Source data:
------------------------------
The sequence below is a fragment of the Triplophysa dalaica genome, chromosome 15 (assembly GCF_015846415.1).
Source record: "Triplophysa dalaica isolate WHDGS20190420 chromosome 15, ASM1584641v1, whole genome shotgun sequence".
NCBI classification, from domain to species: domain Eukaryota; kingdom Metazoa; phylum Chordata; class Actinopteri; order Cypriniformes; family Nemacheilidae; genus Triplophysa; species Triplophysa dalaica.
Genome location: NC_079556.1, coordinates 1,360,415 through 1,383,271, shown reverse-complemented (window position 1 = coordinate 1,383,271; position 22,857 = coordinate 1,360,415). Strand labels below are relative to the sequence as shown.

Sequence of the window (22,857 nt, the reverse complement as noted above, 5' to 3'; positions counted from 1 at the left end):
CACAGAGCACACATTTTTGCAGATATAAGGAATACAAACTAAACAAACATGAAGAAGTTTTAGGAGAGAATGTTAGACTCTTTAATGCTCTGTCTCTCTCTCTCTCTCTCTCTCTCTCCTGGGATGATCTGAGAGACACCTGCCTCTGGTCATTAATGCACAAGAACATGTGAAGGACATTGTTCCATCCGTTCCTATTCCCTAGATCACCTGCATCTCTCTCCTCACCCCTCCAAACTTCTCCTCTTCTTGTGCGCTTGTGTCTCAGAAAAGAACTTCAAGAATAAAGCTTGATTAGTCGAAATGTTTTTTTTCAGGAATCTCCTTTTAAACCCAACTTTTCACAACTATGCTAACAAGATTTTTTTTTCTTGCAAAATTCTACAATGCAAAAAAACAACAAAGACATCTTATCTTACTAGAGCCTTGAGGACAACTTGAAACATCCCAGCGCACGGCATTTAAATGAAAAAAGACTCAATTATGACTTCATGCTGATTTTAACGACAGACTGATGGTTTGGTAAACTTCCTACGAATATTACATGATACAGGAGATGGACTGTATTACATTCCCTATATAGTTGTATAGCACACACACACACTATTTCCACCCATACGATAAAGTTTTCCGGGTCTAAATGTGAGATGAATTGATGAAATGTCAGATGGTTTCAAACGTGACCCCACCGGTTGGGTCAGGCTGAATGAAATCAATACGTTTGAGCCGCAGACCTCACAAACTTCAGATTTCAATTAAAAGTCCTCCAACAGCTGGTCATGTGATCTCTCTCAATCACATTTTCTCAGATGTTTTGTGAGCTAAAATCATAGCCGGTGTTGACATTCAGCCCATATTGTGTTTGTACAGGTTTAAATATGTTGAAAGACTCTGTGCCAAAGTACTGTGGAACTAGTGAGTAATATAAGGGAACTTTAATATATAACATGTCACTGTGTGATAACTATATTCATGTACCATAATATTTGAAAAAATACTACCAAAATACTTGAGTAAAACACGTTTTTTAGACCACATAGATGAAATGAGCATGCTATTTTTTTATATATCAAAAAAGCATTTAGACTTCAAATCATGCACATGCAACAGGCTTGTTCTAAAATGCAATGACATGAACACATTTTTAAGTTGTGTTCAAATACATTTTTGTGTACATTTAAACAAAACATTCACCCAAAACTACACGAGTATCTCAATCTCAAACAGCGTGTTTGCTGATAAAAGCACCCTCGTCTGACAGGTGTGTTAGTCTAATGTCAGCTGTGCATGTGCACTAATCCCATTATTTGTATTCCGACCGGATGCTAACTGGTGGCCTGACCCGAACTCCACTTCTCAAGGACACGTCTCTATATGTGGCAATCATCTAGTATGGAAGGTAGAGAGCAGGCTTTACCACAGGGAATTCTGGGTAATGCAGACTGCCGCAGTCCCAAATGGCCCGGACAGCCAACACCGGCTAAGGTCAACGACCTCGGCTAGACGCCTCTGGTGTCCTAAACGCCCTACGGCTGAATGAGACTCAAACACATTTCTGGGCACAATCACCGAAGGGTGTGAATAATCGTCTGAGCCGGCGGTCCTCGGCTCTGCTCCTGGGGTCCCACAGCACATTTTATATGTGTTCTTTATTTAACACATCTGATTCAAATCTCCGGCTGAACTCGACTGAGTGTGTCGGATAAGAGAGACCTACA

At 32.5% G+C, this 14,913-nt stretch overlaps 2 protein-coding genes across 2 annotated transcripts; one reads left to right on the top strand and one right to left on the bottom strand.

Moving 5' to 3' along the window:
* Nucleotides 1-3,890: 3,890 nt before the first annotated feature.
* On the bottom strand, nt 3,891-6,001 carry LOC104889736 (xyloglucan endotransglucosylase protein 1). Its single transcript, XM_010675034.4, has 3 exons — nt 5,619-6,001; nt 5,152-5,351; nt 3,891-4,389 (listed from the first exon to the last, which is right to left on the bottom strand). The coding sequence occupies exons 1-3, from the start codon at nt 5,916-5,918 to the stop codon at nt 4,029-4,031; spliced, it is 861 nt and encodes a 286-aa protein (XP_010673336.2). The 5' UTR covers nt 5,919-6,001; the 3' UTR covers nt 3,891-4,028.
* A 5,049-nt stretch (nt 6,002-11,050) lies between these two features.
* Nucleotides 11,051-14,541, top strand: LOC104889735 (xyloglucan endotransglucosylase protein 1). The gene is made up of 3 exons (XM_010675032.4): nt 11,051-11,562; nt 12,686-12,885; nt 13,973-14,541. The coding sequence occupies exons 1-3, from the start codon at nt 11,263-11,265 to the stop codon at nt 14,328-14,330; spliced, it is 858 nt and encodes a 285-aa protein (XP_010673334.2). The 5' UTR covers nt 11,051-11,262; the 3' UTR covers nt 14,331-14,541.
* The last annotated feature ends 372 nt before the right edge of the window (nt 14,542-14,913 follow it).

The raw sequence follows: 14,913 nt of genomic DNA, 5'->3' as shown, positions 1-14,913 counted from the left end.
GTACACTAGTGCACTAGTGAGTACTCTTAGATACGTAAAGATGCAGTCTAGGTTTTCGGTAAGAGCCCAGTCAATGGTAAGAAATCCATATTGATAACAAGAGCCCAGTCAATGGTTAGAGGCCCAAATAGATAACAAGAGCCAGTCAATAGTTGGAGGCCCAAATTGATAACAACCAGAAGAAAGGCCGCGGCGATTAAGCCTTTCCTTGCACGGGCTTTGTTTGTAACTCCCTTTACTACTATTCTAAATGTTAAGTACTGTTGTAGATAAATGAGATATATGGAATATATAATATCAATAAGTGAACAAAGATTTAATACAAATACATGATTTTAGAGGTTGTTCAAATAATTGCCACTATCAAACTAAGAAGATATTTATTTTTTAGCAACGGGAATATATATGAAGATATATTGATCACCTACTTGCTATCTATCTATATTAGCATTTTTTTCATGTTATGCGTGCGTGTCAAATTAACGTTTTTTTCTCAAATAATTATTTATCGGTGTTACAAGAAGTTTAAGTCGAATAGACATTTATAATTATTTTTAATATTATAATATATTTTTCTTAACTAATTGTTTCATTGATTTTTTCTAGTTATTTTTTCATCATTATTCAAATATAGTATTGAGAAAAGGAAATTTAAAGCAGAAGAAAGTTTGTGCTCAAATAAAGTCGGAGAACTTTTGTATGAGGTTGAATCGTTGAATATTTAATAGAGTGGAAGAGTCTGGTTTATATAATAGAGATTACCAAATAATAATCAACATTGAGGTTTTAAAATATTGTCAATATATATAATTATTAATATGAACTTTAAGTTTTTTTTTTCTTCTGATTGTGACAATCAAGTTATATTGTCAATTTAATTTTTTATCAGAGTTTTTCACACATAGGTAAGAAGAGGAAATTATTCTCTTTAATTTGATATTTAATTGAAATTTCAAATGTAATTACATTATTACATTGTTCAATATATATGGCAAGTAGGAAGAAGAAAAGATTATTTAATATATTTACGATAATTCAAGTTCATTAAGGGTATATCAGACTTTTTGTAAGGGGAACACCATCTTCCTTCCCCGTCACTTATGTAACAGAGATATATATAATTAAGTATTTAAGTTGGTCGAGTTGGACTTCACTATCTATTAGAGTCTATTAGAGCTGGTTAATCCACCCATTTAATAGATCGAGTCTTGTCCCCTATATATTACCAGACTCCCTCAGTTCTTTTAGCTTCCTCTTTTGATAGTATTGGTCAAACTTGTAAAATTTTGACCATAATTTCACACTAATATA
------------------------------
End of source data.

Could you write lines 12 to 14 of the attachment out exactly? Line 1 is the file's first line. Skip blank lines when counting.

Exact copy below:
* Nucleotides 11,051-14,541, top strand: LOC104889735 (xyloglucan endotransglucosylase protein 1). The gene is made up of 3 exons (XM_010675032.4): nt 11,051-11,562; nt 12,686-12,885; nt 13,973-14,541. The coding sequence occupies exons 1-3, from the start codon at nt 11,263-11,265 to the stop codon at nt 14,328-14,330; spliced, it is 858 nt and encodes a 285-aa protein (XP_010673334.2). The 5' UTR covers nt 11,051-11,262; the 3' UTR covers nt 14,331-14,541.
* The last annotated feature ends 372 nt before the right edge of the window (nt 14,542-14,913 follow it).

The raw sequence follows: 14,913 nt of genomic DNA, 5'->3' as shown, positions 1-14,913 counted from the left end.